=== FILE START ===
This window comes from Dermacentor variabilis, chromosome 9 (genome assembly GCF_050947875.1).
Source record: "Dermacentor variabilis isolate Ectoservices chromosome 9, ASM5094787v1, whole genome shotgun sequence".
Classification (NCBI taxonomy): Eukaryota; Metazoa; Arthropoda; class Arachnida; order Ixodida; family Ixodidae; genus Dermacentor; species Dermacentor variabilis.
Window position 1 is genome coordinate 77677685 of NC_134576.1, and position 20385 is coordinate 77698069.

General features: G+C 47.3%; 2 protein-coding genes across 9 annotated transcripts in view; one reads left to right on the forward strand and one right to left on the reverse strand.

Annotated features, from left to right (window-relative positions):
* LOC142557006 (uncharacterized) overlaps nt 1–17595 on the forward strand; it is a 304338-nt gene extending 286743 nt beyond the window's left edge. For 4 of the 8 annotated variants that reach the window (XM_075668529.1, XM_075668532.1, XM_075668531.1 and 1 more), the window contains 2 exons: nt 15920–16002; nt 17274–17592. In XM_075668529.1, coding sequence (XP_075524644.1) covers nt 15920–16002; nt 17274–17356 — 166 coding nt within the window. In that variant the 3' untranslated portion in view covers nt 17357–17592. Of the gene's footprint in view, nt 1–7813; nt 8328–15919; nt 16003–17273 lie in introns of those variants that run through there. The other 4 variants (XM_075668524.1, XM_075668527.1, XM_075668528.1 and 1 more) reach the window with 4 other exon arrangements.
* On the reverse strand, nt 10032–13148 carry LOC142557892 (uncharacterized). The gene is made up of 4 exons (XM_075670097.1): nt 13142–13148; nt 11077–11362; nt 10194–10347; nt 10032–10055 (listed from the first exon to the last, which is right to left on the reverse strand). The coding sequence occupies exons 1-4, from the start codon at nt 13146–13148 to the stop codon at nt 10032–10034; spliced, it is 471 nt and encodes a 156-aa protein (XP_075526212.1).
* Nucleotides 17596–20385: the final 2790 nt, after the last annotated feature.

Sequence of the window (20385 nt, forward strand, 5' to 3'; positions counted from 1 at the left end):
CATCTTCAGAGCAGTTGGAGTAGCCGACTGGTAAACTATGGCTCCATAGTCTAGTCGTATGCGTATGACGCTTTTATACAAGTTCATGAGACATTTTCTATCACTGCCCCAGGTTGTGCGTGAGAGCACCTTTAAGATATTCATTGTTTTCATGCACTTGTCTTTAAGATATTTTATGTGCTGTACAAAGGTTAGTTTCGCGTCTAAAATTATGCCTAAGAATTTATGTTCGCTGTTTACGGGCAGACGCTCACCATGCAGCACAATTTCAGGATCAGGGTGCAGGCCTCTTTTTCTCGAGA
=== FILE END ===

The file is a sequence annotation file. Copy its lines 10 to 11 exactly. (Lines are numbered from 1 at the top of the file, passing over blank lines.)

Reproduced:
Sequence of the window (20385 nt, forward strand, 5' to 3'; positions counted from 1 at the left end):
CATCTTCAGAGCAGTTGGAGTAGCCGACTGGTAAACTATGGCTCCATAGTCTAGTCGTATGCGTATGACGCTTTTATACAAGTTCATGAGACATTTTCTATCACTGCCCCAGGTTGTGCGTGAGAGCACCTTTAAGATATTCATTGTTTTCATGCACTTGTCTTTAAGATATTTTATGTGCTGTACAAAGGTTAGTTTCGCGTCTAAAATTATGCCTAAGAATTTATGTTCGCTGTTTACGGGCAGACGCTCACCATGCAGCACAATTTCAGGATCAGGGTGCAGGCCTCTTTTTCTCGAGA